Then Jonah becomes grumpy. He says to God “This is what I said would happen.” “If I came here and they heard and believed, you said that you would bless them” “Now they have heard, and they believe and you have blessed them, and it’s just not fair!”  “They are godless pagens who hate us and they eat the wrong food and they wear the wrong clothes”. “They have got tats and they’ve got piercings and they don’t know when to stand up or when to sit down”. So, what does Jonah do? He goes outside of Nineveh, he sits on a hill grumpy, with crossed arms and basically waits to see if God would change his mind. Perhaps if I sit here and let my cynical grumpiness rise up to heaven, God will eventually bring judgement on them. So he sitting there in this stew of his own anger and bitterness and cynicism and hardness. Stewing away, waiting for the fire of judgement to fall on Nineveh. Waiting for the city to burn down and of course it doesn’t happen.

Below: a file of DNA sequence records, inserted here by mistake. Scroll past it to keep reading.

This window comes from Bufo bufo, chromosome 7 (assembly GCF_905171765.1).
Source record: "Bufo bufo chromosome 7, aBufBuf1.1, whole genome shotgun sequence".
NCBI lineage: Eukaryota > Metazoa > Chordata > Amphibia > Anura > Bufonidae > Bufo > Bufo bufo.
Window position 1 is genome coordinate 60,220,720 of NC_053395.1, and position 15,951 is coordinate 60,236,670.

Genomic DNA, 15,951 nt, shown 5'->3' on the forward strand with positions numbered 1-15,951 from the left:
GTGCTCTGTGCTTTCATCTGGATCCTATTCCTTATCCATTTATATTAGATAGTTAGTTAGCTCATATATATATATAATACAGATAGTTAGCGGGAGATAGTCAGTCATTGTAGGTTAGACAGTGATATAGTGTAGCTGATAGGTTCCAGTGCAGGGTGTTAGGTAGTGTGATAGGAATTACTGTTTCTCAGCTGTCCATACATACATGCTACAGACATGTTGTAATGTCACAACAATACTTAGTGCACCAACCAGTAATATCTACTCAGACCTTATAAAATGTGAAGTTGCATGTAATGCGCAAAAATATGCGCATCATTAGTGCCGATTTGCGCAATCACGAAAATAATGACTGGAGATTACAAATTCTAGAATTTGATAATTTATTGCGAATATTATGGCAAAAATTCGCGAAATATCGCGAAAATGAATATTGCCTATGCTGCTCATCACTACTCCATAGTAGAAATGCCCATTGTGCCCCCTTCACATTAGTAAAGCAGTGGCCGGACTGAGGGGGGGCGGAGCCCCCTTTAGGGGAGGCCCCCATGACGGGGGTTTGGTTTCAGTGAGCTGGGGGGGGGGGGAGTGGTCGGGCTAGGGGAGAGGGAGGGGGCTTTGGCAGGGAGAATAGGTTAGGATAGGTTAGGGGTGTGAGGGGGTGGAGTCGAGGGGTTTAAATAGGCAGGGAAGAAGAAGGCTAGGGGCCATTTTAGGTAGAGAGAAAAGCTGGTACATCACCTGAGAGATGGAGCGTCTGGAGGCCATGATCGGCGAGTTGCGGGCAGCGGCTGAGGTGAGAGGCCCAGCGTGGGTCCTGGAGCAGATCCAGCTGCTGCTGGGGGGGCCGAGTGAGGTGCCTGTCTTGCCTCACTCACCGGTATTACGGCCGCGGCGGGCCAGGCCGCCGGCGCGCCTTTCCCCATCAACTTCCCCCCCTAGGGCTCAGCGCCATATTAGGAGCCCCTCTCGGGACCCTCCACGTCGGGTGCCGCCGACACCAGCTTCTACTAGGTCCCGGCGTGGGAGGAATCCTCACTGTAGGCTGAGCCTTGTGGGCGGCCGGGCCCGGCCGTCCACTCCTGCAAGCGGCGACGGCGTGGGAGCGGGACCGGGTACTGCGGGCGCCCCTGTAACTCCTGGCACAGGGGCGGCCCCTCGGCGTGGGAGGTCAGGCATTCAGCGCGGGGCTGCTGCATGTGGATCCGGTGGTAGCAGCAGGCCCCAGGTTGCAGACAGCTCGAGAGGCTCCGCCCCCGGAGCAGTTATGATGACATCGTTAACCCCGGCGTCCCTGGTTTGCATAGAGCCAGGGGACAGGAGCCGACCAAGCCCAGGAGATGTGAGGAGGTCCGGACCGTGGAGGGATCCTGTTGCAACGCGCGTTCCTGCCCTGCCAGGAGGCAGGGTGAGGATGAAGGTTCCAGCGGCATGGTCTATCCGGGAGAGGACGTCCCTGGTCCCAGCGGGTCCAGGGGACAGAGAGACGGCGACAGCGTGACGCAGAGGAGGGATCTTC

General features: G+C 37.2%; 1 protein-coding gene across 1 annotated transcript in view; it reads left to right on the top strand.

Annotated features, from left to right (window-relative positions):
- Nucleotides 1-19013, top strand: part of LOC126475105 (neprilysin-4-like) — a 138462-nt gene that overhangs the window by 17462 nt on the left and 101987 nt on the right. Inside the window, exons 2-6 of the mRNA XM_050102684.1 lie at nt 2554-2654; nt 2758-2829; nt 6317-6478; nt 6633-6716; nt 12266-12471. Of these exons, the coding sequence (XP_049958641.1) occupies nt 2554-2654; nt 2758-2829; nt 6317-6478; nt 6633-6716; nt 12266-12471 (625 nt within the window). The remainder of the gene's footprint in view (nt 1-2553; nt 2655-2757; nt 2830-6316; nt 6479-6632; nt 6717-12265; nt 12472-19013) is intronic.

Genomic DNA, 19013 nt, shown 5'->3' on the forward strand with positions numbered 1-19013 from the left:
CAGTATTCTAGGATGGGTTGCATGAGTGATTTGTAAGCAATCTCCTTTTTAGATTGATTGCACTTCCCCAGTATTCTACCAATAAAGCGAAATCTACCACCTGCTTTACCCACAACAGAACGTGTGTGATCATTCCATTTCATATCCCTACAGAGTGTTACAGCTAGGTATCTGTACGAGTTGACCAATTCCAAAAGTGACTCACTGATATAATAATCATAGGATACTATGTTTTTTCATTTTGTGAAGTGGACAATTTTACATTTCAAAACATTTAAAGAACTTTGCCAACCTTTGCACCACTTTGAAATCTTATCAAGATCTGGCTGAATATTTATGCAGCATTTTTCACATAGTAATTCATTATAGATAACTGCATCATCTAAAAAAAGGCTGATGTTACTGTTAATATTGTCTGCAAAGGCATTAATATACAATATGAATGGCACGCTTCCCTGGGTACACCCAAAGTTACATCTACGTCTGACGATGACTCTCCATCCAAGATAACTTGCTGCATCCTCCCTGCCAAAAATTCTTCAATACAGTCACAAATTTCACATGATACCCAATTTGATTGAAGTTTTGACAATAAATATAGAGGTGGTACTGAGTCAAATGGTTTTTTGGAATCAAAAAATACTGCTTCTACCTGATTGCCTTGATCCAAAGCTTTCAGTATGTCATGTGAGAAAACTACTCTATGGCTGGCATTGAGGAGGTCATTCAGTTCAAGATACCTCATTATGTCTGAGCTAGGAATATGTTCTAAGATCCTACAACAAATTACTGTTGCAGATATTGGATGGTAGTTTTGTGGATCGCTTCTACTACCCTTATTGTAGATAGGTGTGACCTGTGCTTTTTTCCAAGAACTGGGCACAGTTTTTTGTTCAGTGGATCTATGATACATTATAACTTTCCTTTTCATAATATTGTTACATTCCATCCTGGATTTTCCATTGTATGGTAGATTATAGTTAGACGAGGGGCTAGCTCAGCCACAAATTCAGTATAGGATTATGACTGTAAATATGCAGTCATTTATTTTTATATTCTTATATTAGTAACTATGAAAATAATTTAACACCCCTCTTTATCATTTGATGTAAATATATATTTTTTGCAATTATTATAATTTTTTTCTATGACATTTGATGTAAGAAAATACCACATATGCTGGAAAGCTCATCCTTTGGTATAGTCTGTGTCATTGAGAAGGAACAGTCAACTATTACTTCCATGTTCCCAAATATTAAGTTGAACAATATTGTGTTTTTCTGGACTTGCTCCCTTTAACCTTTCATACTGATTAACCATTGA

The Jewish people approach that Scripture somewhat differently. Jonah and also Esther are great books of humour and celebration. With Esther, for example they would read it and act it out like a pantomime, with goodies and baddies and fixing the baddies. They come on stage hissing the baddies and cheering the goodies. This is the way it is meant to be read. It’s meant to be understood to be entirely a humorous but pointed illustration.

A humorous but pointed illustration is this, that it is possible for you to be one of God’s people like Israel. It is possible for you to be here Sunday by Sunday and never hear or believe and just be angry about the people out there who aren’t here Sunday by Sunday but whom God is willing, and wanting to and preparing to, and even now blessing. The pointed illustration is that the people who should have believed and repented don’t and the people who should not, by all rights, have believed and repented do. It’s getting a bit close to the bone now isn’t it.